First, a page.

ShadePoint reads a lot of crime fiction in the course of a year. Much of it isn't reviewed on the site, and not always because it isn't enjoyable in some way, but more likely because it just wasn't terribly original - from samey stock-image covers of deserted basements, to predictable characters, disappointing endings or absent thematic purpose. It's not to say these books aren't escapist diversions for a bit, and there's nothing wrong with that at all, but they just don't stand out. They just don't ring and ring and ring and we don't answer.
But occasionally there is a different kind of crime fiction, writing that elevates the genre, transcends its predictabilities, possesses an emotional integrity and wallop that is simply greater than all others. A number of Henning Mankell's Wallander books are in this league, as is Leif GW Persson, or Fred Vargas. Writers like these create characters that resonate deeply with the reader, settings that are completely immersive and plots that work, and do so from start to finish. And these writers often produce work that is perfect, or close to perfect (in many cases ably assisted by quite incredible translation) which is really, really very hard to achieve.
The Missing File by D.A. Mishani is just such a book, and if a better crime novel arrives here for review this year it will either be astonishing, or it will be this one's sequel, A Possibility of Violence, which is published in the UK later this year. It is no exaggeration to say that this staggeringly effective novel is one of the best books ever reviewed on our site, and there have been some magnificent titles, and it may well turn out to be one of the best books this reviewer has read, in any genre, for years. This is strong praise, hyperbole even, but right now, with the denouement only hours old, it seems completely justified: The Missing File is a slow building, taut, intense triumph.
Mankell is a good touchstone, because the hero of this novel, Inspector Avraham Avraham has many of the qualities, if not the backstory, of Wallander - something of his flawed believability, his doubts and fears, the moments where his work and its meaning and impact seem to swamp him. The way life seems as much a puzzle as the crime at hand, and just as important to the reader. Avraham is as well created as Wallander, and Kurt in the very best of the Mankell Wallander series. Mankell himself even describes Avraham as a "quite remarkable man on the stage where detectives dance." Not since Wallander, or Jussi Adler-Olsen's Carl Morck (about whom we said we would "read about him starting a salmon farm") has a crime fiction character had such an impact. The minute, the second, this book was finished, the desire to follow the rest of his story - and critically, just his basic life and hopes - was like craving a drug.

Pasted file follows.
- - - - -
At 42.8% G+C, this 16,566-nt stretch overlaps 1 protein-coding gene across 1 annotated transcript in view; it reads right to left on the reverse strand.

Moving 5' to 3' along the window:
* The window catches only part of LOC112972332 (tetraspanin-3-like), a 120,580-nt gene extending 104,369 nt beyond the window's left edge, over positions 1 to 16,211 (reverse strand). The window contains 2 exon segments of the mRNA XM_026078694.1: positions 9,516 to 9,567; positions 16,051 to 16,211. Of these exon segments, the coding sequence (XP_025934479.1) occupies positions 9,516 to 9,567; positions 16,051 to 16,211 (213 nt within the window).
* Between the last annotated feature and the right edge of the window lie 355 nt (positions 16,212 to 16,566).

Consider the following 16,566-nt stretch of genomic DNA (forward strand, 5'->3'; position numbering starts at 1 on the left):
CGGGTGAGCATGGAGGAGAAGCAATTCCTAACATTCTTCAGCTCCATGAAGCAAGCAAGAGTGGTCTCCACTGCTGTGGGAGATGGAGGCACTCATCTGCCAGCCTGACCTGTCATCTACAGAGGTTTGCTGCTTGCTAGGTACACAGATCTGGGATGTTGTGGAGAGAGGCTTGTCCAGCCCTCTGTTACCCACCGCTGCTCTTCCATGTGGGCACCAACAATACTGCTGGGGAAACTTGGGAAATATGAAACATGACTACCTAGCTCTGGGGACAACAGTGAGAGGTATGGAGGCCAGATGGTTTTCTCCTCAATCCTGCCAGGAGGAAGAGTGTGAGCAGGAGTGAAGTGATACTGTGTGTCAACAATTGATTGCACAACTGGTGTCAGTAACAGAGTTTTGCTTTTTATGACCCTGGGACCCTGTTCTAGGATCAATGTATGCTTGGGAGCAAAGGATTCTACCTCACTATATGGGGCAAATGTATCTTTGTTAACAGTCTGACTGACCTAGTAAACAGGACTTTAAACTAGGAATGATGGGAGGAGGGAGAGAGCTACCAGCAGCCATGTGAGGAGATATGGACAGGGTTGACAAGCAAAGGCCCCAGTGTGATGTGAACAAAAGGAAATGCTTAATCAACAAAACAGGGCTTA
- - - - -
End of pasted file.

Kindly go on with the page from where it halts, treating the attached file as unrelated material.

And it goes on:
Avraham is leading on the case of a missing teenage boy in a Tel Aviv suburb. In a story reminiscent of Jan Costin Wagner's haunting Silence, events move in that snakes and ladders manner that Colin Dexter achieves so well, where differing viewpoints weave across each other and leads go nowhere, somewhere and nowhere, but relentlessly towards an end. The reader, like Avraham, begins to pontificate, to think, "I know how this is going to end" and then, also like Avraham, to start worrying, to fret "please don't let it end like this." For Avraham there is also guilt over perceived mistakes, anguish at slights from colleagues, competition from younger detectives. There is his father's illness, and his parents' concern for his wellbeing - missed calls to check his plane has landed. Avraham is a quiet wonder of a character - totally believable, immensely sympathetic and yet sustaining enough inscrutabilities to be compelling and exciting. He really is there with Wallander and Morck in the line-up of the very best. Stand by for the TV Series - this is incredible stuff.
The plotting is superb. Genuinely superb. ShadePoint almost immediately read the book again - startled by the way incidents and statements interlocked, pulled together, made sense. Seemingly mundane or unimportant things turn out in the end to be loaded with purpose. The novel is a master class in crime writing - not surprising really as Mishani is an editor of Israeli crime fiction and international crime literature, as well as a scholar of the crime genre. The ending is unforgettable and as clever and natural as the rest of the story. The sheer joy of a book that maintains its high quality right to the end is rare and The Missing File does not disappoint. It is heartbreaking in places, and completely unforgettable. Even now, writing this review, the pin tumblers are clicking away as elements of the novel switch in the memory and pieces are being put together. Like Persson, there is something beyond grasp in this story.
A recurring feature of the story is Avraham's own interest in crime fiction, which he reads in translation, or watches on TV. He likes to speculate on why there is very little crime fiction written in Hebrew. This is picked up again in a fascinating postscript interview with Mishani by Lidia Jean Kott. ShadePoint will speculate on this issue now. It may well be the case that if very little crime fiction is written in Hebrew the situation is likely to continue; any budding crime writer in Hebrew may read Mishani and throw their laptop out the nearest window. His Avraham is one of the finest creations out there, and this novel is crime writing in the order of genius.